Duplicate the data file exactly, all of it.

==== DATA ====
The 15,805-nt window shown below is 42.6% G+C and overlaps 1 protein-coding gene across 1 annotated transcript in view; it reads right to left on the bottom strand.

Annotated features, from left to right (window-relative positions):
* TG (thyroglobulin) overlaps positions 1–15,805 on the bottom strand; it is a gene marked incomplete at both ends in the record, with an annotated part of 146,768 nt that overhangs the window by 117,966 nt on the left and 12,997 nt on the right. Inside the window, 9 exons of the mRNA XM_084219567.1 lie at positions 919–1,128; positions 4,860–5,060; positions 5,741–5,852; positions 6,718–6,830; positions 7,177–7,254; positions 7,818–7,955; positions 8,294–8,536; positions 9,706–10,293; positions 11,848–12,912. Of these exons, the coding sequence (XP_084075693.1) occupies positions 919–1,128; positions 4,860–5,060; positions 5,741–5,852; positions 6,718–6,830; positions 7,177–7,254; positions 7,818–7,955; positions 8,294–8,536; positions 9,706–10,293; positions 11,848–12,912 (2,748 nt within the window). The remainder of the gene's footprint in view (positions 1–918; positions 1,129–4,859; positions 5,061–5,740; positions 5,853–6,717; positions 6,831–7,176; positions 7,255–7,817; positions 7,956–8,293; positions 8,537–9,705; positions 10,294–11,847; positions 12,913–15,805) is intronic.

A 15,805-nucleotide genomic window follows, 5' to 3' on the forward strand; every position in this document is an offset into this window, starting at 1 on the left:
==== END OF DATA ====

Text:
The 15,805-nt window shown below is 42.6% G+C and overlaps 1 protein-coding gene across 1 annotated transcript in view; it reads right to left on the bottom strand.

Annotated features, from left to right (window-relative positions):
* TG (thyroglobulin) overlaps positions 1–15,805 on the bottom strand; it is a gene marked incomplete at both ends in the record, with an annotated part of 146,768 nt that overhangs the window by 117,966 nt on the left and 12,997 nt on the right. Inside the window, 9 exons of the mRNA XM_084219567.1 lie at positions 919–1,128; positions 4,860–5,060; positions 5,741–5,852; positions 6,718–6,830; positions 7,177–7,254; positions 7,818–7,955; positions 8,294–8,536; positions 9,706–10,293; positions 11,848–12,912. Of these exons, the coding sequence (XP_084075693.1) occupies positions 919–1,128; positions 4,860–5,060; positions 5,741–5,852; positions 6,718–6,830; positions 7,177–7,254; positions 7,818–7,955; positions 8,294–8,536; positions 9,706–10,293; positions 11,848–12,912 (2,748 nt within the window). The remainder of the gene's footprint in view (positions 1–918; positions 1,129–4,859; positions 5,061–5,740; positions 5,853–6,717; positions 6,831–7,176; positions 7,255–7,817; positions 7,956–8,293; positions 8,537–9,705; positions 10,294–11,847; positions 12,913–15,805) is intronic.

A 15,805-nucleotide genomic window follows, 5' to 3' on the forward strand; every position in this document is an offset into this window, starting at 1 on the left: